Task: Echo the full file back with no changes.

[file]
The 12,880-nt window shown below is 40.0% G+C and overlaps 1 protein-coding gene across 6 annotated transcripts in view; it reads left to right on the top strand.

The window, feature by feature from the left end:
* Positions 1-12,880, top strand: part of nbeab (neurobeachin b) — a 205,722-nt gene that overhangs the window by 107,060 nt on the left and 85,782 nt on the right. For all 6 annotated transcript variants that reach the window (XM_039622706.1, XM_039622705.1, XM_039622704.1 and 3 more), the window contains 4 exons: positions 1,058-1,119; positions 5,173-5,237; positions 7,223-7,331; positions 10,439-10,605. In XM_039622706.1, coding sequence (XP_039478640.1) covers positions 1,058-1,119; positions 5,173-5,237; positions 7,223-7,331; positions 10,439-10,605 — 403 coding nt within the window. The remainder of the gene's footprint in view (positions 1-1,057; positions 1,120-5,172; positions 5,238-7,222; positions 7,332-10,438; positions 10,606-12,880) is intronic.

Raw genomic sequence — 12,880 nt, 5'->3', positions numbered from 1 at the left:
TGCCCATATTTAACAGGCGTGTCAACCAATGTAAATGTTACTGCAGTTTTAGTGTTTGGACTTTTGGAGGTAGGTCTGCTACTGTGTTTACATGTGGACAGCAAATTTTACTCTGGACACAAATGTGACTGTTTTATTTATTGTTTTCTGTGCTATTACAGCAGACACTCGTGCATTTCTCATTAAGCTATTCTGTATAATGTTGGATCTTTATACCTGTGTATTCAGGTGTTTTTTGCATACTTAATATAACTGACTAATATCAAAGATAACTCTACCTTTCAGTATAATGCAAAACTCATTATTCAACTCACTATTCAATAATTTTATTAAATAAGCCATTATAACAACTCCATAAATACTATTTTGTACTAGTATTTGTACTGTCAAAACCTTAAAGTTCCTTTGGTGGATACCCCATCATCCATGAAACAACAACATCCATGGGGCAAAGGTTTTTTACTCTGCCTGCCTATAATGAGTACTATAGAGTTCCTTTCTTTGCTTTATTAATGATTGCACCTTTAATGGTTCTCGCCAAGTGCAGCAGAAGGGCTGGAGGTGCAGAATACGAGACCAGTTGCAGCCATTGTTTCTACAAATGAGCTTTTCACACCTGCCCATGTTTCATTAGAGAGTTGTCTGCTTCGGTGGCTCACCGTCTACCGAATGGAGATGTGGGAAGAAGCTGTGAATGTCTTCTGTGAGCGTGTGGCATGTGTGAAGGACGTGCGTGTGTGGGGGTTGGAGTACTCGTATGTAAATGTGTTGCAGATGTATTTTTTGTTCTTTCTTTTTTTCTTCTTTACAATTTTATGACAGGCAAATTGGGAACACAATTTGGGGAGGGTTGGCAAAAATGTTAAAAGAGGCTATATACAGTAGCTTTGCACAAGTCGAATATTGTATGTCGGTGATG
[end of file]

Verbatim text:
The 12,880-nt window shown below is 40.0% G+C and overlaps 1 protein-coding gene across 6 annotated transcripts in view; it reads left to right on the top strand.

The window, feature by feature from the left end:
* Positions 1-12,880, top strand: part of nbeab (neurobeachin b) — a 205,722-nt gene that overhangs the window by 107,060 nt on the left and 85,782 nt on the right. For all 6 annotated transcript variants that reach the window (XM_039622706.1, XM_039622705.1, XM_039622704.1 and 3 more), the window contains 4 exons: positions 1,058-1,119; positions 5,173-5,237; positions 7,223-7,331; positions 10,439-10,605. In XM_039622706.1, coding sequence (XP_039478640.1) covers positions 1,058-1,119; positions 5,173-5,237; positions 7,223-7,331; positions 10,439-10,605 — 403 coding nt within the window. The remainder of the gene's footprint in view (positions 1-1,057; positions 1,120-5,172; positions 5,238-7,222; positions 7,332-10,438; positions 10,606-12,880) is intronic.

Raw genomic sequence — 12,880 nt, 5'->3', positions numbered from 1 at the left:
TGCCCATATTTAACAGGCGTGTCAACCAATGTAAATGTTACTGCAGTTTTAGTGTTTGGACTTTTGGAGGTAGGTCTGCTACTGTGTTTACATGTGGACAGCAAATTTTACTCTGGACACAAATGTGACTGTTTTATTTATTGTTTTCTGTGCTATTACAGCAGACACTCGTGCATTTCTCATTAAGCTATTCTGTATAATGTTGGATCTTTATACCTGTGTATTCAGGTGTTTTTTGCATACTTAATATAACTGACTAATATCAAAGATAACTCTACCTTTCAGTATAATGCAAAACTCATTATTCAACTCACTATTCAATAATTTTATTAAATAAGCCATTATAACAACTCCATAAATACTATTTTGTACTAGTATTTGTACTGTCAAAACCTTAAAGTTCCTTTGGTGGATACCCCATCATCCATGAAACAACAACATCCATGGGGCAAAGGTTTTTTACTCTGCCTGCCTATAATGAGTACTATAGAGTTCCTTTCTTTGCTTTATTAATGATTGCACCTTTAATGGTTCTCGCCAAGTGCAGCAGAAGGGCTGGAGGTGCAGAATACGAGACCAGTTGCAGCCATTGTTTCTACAAATGAGCTTTTCACACCTGCCCATGTTTCATTAGAGAGTTGTCTGCTTCGGTGGCTCACCGTCTACCGAATGGAGATGTGGGAAGAAGCTGTGAATGTCTTCTGTGAGCGTGTGGCATGTGTGAAGGACGTGCGTGTGTGGGGGTTGGAGTACTCGTATGTAAATGTGTTGCAGATGTATTTTTTGTTCTTTCTTTTTTTCTTCTTTACAATTTTATGACAGGCAAATTGGGAACACAATTTGGGGAGGGTTGGCAAAAATGTTAAAAGAGGCTATATACAGTAGCTTTGCACAAGTCGAATATTGTATGTCGGTGATG